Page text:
The knock of the knot – Breast Cancer with Lacanian Angles
No Universal Reality
We arrived on the day of surgery, October 8th at 7:30, pretty much on the dot. Dot dot dash dash, yes it seemed a bit of a dash but no elaborate preparations were made. The appointment was for a “speedy” out-patients operation so no toothbrush, only my cell phone and a choice of after-op boneless non-scaffolded underwears. Despite doubting their efficacy they were purchased precisely for their purpose and weren’t that easy to hunt down. Bravisimo was the chosen retailer for obvious reasons. Although there is still little out there informing about fit and comfort for pre-op purchasing. In September Stella McCartney, whose mother passed away from breast cancer in 1998, launched her “Louise Listening Bra” sizes S/M.
Quite a snazzy front zip fastening mastectomy compression bra, the proceeds from which will help benefit the Hello Beautiful Foundation. After much deliberation I chose a 32G maternity model the Royce Ava Bra (1154) that promised to accommodate my post lumpectomy breast. Without underwires it had a release catch (for breast feeding) but this seemed appropriate to relieve possible pain from pressure along the top of the chest and to give space for the surgical
gauze. The second design I preferred had a padded shell design. The cup was scaffolded to enable the breast to nestle in supported elevation and the side wires were set back more laterally against the ribs. Both of these bras needed customising with a scissor snip to cut away material under the arm. This was to avoid any clash and rub of stitching both animal, mine post surgery and mineral, the hemmed elasticated zigger zagger fabric in the underarm design.
Only a week ago I’d optimistically booked a batch of five yoga classes. Shockingly I managed just three on my “old-self” schedule: Wednesday and Saturday were part of my old-normality but the night before my hospitalisation the call to yoga was just irrelevant. So, essentially the guru yoga instructor is still in the dark as to the gravity of my seemingly casual absenteeism. This “mind before body” pre-op karmic choice, brings me one session closer to losing my toned arms and fitness. So instead of the chaturanga and chanting, the evening before the morning after involved a nice supper, easy chillax and a good grateful sleep. A clinging to just being. I’ve always, since birth, slept on my front so this too was a last chance to retire freely bellydown. A last sleep without pain. The last chance to be me before an unknown “x” that marks the spot. Nope, not even a pre-hospital hair appt. Neither preparation of an over night bag. All optimistic details, swamped out by just sucking in the last hours of normality, my normality…because is there ever a universal reality?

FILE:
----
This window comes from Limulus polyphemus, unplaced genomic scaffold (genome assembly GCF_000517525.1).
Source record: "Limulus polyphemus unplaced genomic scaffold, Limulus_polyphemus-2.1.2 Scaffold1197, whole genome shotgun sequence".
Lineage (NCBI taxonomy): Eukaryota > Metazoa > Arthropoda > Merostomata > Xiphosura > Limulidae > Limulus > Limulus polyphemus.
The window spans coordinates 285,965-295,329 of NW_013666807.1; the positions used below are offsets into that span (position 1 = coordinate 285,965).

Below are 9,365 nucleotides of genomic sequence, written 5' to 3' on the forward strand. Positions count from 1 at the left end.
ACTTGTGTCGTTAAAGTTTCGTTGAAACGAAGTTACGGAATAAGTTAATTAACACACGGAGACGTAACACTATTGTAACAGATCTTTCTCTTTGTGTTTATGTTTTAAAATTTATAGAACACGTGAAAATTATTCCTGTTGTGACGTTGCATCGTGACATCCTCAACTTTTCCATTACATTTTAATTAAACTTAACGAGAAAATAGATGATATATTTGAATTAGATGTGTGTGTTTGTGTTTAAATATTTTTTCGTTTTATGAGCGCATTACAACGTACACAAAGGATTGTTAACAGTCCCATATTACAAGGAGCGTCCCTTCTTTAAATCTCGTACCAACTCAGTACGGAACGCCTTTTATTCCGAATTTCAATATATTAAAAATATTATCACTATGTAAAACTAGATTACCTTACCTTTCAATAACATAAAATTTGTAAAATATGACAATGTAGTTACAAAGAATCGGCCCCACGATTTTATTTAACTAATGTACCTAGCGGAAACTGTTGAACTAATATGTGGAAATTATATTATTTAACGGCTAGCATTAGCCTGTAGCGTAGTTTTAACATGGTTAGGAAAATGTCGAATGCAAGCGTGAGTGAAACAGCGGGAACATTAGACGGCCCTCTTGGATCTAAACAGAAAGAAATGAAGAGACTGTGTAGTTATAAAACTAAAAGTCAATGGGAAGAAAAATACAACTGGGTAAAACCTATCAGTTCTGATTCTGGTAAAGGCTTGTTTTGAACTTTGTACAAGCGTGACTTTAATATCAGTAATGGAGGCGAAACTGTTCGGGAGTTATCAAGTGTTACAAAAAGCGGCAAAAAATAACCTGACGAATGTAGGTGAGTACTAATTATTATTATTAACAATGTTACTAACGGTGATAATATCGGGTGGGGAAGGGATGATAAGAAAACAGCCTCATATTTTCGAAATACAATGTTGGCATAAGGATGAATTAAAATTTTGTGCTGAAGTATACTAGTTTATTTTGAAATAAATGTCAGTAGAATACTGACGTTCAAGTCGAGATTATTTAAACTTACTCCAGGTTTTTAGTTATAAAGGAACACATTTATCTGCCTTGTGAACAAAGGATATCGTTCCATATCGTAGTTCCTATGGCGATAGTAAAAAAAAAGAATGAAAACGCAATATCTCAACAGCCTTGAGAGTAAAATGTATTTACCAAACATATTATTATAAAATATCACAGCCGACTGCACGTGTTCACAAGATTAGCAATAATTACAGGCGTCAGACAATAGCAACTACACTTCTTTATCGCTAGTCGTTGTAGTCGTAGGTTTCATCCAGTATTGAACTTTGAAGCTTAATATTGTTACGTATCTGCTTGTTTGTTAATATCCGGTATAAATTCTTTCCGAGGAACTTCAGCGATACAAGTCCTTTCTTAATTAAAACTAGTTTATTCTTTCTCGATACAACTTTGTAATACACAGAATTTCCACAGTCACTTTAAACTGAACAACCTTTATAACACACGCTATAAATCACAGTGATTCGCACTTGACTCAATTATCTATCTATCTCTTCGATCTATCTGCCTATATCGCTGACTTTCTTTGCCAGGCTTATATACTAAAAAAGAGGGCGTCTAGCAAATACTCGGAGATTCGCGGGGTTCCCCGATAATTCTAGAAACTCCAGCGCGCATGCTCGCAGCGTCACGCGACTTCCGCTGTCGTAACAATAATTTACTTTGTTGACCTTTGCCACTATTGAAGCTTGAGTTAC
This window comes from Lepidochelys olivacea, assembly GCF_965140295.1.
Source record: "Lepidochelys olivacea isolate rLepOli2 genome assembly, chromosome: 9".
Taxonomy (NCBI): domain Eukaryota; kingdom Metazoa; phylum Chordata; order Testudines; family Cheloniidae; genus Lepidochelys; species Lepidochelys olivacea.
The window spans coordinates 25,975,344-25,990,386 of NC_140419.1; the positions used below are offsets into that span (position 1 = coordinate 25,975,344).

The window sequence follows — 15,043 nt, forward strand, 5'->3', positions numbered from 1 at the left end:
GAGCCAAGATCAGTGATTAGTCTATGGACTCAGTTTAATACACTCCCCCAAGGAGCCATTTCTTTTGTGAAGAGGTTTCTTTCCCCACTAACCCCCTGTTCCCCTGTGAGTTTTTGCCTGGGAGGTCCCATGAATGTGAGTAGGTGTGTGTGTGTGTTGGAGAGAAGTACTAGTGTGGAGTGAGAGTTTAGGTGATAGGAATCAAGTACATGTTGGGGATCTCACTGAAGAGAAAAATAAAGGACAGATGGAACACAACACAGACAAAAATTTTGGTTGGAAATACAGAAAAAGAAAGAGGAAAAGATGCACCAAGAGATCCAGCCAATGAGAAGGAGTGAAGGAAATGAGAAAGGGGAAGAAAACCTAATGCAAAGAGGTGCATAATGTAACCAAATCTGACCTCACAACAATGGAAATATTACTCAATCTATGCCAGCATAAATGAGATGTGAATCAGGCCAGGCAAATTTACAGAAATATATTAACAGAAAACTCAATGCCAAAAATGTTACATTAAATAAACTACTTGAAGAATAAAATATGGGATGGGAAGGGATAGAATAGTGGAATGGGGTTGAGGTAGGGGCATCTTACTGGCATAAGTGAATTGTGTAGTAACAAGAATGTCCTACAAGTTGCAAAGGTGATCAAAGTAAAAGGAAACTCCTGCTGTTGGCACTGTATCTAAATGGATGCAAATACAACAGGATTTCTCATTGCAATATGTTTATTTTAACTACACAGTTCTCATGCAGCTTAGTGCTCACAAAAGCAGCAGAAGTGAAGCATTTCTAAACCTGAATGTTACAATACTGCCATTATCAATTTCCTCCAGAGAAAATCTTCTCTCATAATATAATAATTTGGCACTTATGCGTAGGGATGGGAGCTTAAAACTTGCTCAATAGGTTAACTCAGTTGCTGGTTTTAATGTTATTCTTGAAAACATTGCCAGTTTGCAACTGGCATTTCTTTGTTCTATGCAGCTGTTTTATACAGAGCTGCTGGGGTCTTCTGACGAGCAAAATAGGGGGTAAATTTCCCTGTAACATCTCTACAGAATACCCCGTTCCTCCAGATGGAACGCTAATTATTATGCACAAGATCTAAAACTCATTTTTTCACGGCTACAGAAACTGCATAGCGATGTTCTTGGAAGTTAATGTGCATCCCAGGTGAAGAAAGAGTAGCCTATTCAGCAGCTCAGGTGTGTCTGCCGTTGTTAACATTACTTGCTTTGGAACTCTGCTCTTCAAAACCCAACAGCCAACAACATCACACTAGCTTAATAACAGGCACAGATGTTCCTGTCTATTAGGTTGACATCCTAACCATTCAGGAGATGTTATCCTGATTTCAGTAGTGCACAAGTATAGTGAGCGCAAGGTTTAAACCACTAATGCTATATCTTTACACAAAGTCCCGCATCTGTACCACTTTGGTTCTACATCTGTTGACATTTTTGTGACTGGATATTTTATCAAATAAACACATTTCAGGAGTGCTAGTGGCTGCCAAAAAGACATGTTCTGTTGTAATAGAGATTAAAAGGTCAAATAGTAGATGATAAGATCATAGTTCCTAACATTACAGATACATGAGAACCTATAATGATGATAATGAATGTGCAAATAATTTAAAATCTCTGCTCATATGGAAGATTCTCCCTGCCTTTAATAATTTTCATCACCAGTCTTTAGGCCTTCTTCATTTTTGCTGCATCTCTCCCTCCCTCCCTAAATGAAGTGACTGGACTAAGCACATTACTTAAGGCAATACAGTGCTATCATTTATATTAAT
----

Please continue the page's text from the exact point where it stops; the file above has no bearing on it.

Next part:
Zero Hour Arrives
The morning arrives and the taxi has little traffic to navigate. It all seems so ridiculously early. Up and active far earlier than a work day. Our timing was impeccable and we sat. Sitting in public. Sitting in the waiting room. Waiting to begin. Waiting as a pause. But isn’t sitting usually about waiting? Sitting involves anticipating, feeling the time, being “immersed in” the moment, whether it be travelling from here to there, driving or being driven, or taking in the time: sitting to relax, sitting back embraced by the hands of time, engulfed in the lap of time, gazing into the watch-face. Using the minutes to breathe, to be, to pause. Sitting as one waits: to eat, digest, or to hear the other person who sits and shares that time with you. (If you are, of course, fortunate to have comfortable company). A companion to weigh the time with. Oh heavy hour. Be light with me.
Sitting, waiting: it’s actually unlike me not to make eye contact with others, but looking here into the eyes of those who reflected the same situation as me, looking at them seemed so inappropriate. An intimacy shared in a moment seared and pierced by the obscene audacity of gaze, of daring to look them in the eye. Risking seeing myself, my fears, my doubts, mirrored back. Stepping in, making that advance, that cut in their reality, invading the moment of the other. I didn’t look. The power of the “gaze” and the gaze-returned. The gaze of the other freezing us in time. Seeing myself perhaps as another rabbit willingly waiting to see where this road will lead. Not yet trapped in a path of no return but given hope to cross and continue. Let’s face those lights, it’s not bravery, but a combination of ignorance and trust. A faith in science. A belief in statistics. Each person waiting was mentally and emotionally preparing for a scalpel that could prove to save their life. In the headlights, the footlights, the theatrical light, waiting for the curtain to move and for their newly assigned role to begin.